From the Roots of Metal-Workings The impact of metalworking traditions on the ornamentation of early insular manuscripts cannot be more clear in than in the carpet pages of the Lindisfarne Gospels. This is particularly true when viewing the cross-carpet page introducing Saint Mark’s Gospel, as shown on plate 51 of The Lindisfarne Gospels, and comparing that page with the metal-work pieces discovered at the Sutton Hoo ship burial site. In particular, it is in comparing the motifs and designs of the two where the impact is clearly seen. The carpet page has several distinct features, beginning with the pattern which runs throughout most of the page. It is a very complex interwoven pattern of lines in the general shape of a circle.
Each individual shape can be divided into three rough sections. The three sections of the individual shape consists of a half-circle design at the “bottom” of the shape, and two smaller quarter circles appearing on the top “corners” of the shape. This curvilinear pattern repeats itself upwards of thirty times throughout the page and each shape is connected appearing as one long pattern. This particular ornament can be easily traced to the metal-work’s of Sutton Hoo. This motif of intricate weaving patterns, as found on the carpet page, can be found on many of the pieces discovered on the metal-works of Sutton Hoo. In particular, the curvilinear pattern can be distinctly detected on the enameled circular escutcheon taken from the rim of a hanging bowl at Sutton Hoo, as shown on Place! C in Sutton Hoo Ship Burial: A Handbook.
In this escutcheon, the curvilinear pattern is repeated throughout the object and each circular shape is connected to its fellows. In the center of the carpet page there appears a circle with clearly divided cells in squarish step patterns. These geometric patterns are repeated throughout the central circle. This cell pattern motif can be seen to clearly have its roots in the Sutton Hoo collection. In general, the cell motif appears throughout the Sutton Hoo collection and ranges from circular to squarish. However, in particular, this step pattern is quite obviously seen, though of smaller size, in the half of a gold shoulder clasp displayed in plate F of the Sutton Hoo handbook.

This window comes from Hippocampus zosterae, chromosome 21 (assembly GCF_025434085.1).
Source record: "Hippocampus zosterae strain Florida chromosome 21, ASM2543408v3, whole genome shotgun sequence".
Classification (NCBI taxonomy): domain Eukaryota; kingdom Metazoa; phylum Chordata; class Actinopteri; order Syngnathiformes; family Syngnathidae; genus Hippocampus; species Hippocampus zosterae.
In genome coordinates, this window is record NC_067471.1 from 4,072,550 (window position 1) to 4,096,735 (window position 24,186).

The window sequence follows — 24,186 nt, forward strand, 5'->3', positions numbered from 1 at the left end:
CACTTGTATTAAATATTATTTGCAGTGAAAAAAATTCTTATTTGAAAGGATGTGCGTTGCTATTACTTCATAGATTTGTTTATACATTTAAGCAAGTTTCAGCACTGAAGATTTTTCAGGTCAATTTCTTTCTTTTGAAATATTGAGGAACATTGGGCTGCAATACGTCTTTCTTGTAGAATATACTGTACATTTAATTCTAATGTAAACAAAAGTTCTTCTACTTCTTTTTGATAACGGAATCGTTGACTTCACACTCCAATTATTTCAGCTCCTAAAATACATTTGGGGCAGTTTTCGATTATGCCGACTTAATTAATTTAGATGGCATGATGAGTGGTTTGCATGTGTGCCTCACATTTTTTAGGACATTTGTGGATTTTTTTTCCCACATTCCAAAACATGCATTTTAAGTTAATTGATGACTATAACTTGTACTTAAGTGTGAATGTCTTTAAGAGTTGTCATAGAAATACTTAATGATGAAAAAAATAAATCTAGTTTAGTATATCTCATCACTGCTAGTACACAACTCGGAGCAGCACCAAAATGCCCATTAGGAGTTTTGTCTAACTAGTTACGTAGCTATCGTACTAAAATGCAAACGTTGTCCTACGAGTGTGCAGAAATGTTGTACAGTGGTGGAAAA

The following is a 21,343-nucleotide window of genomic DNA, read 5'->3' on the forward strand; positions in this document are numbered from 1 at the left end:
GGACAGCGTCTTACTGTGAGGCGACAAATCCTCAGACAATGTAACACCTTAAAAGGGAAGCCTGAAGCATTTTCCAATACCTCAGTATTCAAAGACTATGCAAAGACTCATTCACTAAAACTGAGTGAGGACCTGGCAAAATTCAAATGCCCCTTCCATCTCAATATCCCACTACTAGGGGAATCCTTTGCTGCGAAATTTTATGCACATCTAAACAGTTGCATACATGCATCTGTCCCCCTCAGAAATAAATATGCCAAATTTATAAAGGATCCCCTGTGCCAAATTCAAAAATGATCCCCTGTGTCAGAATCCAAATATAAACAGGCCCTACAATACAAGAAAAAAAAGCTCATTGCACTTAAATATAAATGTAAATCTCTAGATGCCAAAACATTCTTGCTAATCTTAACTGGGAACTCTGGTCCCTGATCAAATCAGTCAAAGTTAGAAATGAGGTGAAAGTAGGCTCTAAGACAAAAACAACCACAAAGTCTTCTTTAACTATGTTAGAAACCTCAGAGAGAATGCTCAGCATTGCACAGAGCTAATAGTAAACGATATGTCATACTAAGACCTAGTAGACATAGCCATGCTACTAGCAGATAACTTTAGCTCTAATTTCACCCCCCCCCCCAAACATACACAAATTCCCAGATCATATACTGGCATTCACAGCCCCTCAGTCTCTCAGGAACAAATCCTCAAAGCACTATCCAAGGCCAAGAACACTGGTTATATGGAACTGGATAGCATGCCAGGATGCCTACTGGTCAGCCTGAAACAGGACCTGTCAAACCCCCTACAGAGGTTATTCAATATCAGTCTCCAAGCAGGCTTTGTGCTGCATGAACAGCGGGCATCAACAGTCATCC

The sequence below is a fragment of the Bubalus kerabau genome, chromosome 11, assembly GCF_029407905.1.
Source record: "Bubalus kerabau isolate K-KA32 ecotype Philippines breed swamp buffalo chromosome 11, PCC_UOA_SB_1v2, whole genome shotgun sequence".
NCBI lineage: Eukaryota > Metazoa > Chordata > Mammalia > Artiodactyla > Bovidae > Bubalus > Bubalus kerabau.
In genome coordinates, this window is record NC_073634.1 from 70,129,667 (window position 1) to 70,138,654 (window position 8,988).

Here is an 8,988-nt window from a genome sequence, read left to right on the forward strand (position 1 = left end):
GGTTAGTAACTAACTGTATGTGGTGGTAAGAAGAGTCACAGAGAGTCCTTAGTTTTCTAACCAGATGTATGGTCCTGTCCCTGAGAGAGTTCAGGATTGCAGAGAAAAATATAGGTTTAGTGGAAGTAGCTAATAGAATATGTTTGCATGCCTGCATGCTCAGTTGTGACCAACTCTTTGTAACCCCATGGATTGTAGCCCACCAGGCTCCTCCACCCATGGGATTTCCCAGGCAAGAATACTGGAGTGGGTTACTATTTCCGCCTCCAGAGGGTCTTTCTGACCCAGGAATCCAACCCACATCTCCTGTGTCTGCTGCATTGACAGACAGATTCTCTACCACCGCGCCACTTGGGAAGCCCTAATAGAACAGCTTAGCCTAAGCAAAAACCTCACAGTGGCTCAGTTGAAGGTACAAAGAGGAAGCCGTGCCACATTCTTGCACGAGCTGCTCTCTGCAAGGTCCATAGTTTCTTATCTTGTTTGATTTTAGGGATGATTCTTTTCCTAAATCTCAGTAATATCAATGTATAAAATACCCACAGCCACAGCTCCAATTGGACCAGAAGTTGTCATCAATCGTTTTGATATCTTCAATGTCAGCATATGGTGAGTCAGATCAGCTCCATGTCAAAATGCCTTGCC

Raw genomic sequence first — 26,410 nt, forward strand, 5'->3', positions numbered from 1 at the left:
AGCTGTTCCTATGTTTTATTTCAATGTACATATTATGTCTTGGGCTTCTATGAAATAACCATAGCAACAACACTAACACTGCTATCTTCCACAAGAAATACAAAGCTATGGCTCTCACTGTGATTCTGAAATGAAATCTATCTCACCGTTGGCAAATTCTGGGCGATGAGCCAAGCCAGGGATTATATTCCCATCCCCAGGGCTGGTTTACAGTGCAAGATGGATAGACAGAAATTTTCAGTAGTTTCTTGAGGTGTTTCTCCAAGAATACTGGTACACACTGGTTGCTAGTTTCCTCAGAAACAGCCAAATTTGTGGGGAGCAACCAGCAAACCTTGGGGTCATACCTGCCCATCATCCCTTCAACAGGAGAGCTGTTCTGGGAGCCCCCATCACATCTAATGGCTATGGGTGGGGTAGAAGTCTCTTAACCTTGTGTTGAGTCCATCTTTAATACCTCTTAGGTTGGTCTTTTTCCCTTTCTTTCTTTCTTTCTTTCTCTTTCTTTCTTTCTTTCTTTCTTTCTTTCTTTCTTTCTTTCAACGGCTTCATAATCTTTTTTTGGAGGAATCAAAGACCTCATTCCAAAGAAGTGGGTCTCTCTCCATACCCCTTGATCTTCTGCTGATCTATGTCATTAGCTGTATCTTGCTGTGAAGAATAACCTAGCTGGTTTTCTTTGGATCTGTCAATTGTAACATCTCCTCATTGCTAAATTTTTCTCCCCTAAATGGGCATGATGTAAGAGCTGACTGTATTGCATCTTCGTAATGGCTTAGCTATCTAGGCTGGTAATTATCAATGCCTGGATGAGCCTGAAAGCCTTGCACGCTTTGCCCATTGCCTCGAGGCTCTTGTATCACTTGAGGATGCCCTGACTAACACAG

The shoulder clasp shows geometric shapes with each individual shape consisting of a generally four sided figure. On each side of the figure the step cell pattern can be clearly perceived. Surrounding the circle are four sections where lines in an intricate weaving patterns with no definable shape appear. These lines do not come to any straight edges but continue in a curving pattern throughout the individual section. Embedded within those lines are the heads of a bird with a curved beak.
These four sections are incontrovertible evidence that the carpet page’s ornament were derived from the tradition of metal-working. To begin with, the weaving pattern with no edges are consistent with the pieces found at Sutton Hoo. Notably, plate E in the Sutton Hoo handbook of the great gold buckle shows this particular ornament. The buckle’s patterns come to no definable shape but, exactly like the carpet page, consists of an interweaving curving line pattern. However, it is the bird’s head with the curved beak which is the tale-tell sign that the metal-working tradition is the source of this carpet page’s ornament.
The bird’s head is exactly like those bird’s heads found at! Sutton Hoo. Take for instance plate 10 in the Sutton Hoo handbook. The metal fittings from a lyre in the middle of this page very clearly show the exact same bird’s head as in the carpet page. It is clear that from the curved beak to the round eye with a single dot in it, the bird’s heads are frighteningly similar. The comparison is unmistakable.
It is clear that the traditions of metal-working found at Sutton Hoo was the most important source of ornamentation for the Lindisfarne Gospels’ carpet page. The patterns and motifs are strikingly similar and it is without doubt that the carpet page has firm roots in the metal-working tradition of Sutton Hoo. It is obvious from this example and the examples of Sutton Hoo that time holds no barrier to art.